I am proud to release all of the software that accompanies my publications. Unless otherwise specified on the project page, all of my software is released under an MIT license. Below is a listing of those projects:
- Parikshan, Live debugging using containers (ASE 2018)
- Coverage Study, Infrastructure and dataset for large-scale code coverage collection (ASE 2018)
- CROCHET, Lightweight checkpoint/rollback in the JVM (ECOOP 2018)
- DeFlaker, Flaky test detector for Java (ICSE 2018)
- PRADET, Test dependency detector for Java (ICST 2018)
- DyCLINK, Behavioral clone detector for Java using link analysis (FSE 2016)
- HitoshiIO, Functional clone detector for Java (ICPC 2016)
- DataDepDetector, Java test dependency detector – NOT the tool used in my ElectricTest paper (due to IP ownership), but a prototype that does mostly the same thing (FSE 2015)
- Synapse, Cross-database replication for micro service apps (EuroSys 2015)
- Phosphor, Dynamic taint tracking for Java (OOPSLA 2014)
- Pebbles, Fine-grained system-wide taint tracking on Android (OSDI 2014)
- VMVM, Test Isolation for Java (ICSE 2014)
- ChroniclerJ, Record-replay in Java (ICSE 2013)
Other research-related software that does not directly tie to a publication:
- Big repository of old maven dependencies, collected in 2014-2015 for ElectricTest (FSE ’15). This repository contains many old snapshot revisions of libraries that are no longer available elsewhere.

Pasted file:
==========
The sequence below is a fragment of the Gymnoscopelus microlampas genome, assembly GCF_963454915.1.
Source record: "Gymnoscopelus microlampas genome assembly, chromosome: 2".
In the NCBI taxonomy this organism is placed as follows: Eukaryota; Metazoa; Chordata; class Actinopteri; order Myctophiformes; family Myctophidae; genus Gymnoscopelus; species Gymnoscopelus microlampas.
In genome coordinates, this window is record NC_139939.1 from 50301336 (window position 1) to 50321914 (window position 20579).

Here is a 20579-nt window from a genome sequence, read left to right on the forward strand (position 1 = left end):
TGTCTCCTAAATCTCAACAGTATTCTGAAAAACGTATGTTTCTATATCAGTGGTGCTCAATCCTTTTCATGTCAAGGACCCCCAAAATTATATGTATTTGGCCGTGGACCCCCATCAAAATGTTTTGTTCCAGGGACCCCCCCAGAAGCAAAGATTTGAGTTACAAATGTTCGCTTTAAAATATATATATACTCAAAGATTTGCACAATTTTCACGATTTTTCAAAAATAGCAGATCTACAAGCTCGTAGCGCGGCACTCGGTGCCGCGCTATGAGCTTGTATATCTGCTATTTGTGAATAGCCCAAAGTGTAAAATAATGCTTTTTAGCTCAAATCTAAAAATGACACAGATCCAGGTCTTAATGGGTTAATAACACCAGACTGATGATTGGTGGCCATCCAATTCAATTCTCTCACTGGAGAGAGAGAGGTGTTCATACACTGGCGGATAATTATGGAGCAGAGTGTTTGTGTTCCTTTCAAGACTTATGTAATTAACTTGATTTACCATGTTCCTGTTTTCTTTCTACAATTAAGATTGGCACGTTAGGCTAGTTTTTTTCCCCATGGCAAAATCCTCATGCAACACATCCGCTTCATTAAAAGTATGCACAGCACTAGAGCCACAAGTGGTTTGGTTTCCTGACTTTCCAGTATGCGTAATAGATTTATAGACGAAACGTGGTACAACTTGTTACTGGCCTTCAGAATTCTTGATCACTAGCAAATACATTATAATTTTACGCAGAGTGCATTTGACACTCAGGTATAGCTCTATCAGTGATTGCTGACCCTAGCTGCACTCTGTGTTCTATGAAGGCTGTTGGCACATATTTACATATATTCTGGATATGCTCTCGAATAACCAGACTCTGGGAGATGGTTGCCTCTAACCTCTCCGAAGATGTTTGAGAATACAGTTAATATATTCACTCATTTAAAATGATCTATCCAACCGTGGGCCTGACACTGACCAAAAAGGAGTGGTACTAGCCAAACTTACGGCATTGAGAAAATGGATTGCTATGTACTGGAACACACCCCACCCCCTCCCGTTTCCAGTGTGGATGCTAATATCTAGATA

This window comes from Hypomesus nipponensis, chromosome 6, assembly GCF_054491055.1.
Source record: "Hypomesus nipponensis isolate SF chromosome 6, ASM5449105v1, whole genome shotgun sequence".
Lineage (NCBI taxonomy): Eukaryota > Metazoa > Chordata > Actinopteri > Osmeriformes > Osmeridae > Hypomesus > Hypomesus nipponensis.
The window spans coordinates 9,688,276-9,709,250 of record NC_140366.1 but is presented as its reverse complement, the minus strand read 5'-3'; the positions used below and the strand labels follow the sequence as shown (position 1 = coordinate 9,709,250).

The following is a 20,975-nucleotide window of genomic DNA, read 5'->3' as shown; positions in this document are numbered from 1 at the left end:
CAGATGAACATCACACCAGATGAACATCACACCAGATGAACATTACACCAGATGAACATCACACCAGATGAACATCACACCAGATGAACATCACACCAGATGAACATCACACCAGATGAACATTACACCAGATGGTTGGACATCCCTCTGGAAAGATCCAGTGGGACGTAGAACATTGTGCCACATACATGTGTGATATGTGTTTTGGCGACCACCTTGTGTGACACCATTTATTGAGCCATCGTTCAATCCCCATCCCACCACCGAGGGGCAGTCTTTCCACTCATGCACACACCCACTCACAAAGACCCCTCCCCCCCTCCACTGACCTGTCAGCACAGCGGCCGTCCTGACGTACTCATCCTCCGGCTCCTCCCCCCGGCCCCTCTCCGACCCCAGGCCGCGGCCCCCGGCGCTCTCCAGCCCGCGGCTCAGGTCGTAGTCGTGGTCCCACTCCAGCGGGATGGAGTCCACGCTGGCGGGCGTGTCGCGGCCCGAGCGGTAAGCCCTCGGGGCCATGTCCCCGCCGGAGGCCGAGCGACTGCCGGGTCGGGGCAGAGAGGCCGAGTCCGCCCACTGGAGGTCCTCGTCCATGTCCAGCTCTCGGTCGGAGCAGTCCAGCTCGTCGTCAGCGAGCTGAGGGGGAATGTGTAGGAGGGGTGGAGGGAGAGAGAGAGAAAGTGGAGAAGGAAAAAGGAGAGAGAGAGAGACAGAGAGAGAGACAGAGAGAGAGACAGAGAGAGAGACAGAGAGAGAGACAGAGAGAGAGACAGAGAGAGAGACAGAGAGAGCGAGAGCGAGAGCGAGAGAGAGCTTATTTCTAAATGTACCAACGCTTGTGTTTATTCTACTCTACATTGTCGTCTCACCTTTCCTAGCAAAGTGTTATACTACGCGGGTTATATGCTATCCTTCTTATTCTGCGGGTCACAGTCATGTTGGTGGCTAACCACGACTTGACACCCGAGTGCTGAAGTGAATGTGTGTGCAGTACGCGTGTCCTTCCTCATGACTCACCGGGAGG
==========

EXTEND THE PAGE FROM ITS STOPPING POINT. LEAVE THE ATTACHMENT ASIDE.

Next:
- Java bytecode rewriting examples
- Maven lifecycle logger
- JavaSlicer fork, with some bug patches and support for multithreaded code
- Surefire Isolated JUnit Method Runner, a Surefire test provider that will run each test method in its own process
- Surefire Isolated Rerunner, a Surefire test provider that will rerun each failing test in its own process, rather than rerunning failing tests in the same process (this project is used by DeFlaker)
I also try to contribute back to open source projects where I can through patches and pull requests. So far, I have had a pull request merged into Maven’s testing framework, Surefire.
I also occasionally blog about the crazy things that the JVM does on my Java blog, http://www.jvm.wtf.
If you have any questions about these or any other of my projects, please email me directly. I am interested in making sure that these projects can continue to be used and built upon by other researchers and practitioners.